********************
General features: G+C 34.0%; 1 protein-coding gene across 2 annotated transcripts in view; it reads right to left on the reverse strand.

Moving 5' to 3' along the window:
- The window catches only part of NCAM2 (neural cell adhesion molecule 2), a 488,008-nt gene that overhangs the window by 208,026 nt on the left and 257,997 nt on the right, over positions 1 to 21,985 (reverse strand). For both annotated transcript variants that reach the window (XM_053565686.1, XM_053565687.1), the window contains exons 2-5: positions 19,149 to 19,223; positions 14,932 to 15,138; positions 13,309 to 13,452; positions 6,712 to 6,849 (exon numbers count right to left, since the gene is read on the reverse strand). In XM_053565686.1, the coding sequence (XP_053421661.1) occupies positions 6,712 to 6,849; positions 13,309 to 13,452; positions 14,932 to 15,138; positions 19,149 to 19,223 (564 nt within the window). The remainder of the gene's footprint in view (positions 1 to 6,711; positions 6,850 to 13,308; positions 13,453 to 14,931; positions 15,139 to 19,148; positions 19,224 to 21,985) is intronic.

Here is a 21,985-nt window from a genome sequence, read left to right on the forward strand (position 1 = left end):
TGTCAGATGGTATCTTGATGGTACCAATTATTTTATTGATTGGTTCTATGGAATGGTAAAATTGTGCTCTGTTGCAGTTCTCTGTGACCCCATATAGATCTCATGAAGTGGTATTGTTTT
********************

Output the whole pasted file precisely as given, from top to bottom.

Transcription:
General features: G+C 34.0%; 1 protein-coding gene across 2 annotated transcripts in view; it reads right to left on the reverse strand.

Moving 5' to 3' along the window:
- The window catches only part of NCAM2 (neural cell adhesion molecule 2), a 488,008-nt gene that overhangs the window by 208,026 nt on the left and 257,997 nt on the right, over positions 1 to 21,985 (reverse strand). For both annotated transcript variants that reach the window (XM_053565686.1, XM_053565687.1), the window contains exons 2-5: positions 19,149 to 19,223; positions 14,932 to 15,138; positions 13,309 to 13,452; positions 6,712 to 6,849 (exon numbers count right to left, since the gene is read on the reverse strand). In XM_053565686.1, the coding sequence (XP_053421661.1) occupies positions 6,712 to 6,849; positions 13,309 to 13,452; positions 14,932 to 15,138; positions 19,149 to 19,223 (564 nt within the window). The remainder of the gene's footprint in view (positions 1 to 6,711; positions 6,850 to 13,308; positions 13,453 to 14,931; positions 15,139 to 19,148; positions 19,224 to 21,985) is intronic.

Here is a 21,985-nt window from a genome sequence, read left to right on the forward strand (position 1 = left end):
TGTCAGATGGTATCTTGATGGTACCAATTATTTTATTGATTGGTTCTATGGAATGGTAAAATTGTGCTCTGTTGCAGTTCTCTGTGACCCCATATAGATCTCATGAAGTGGTATTGTTTT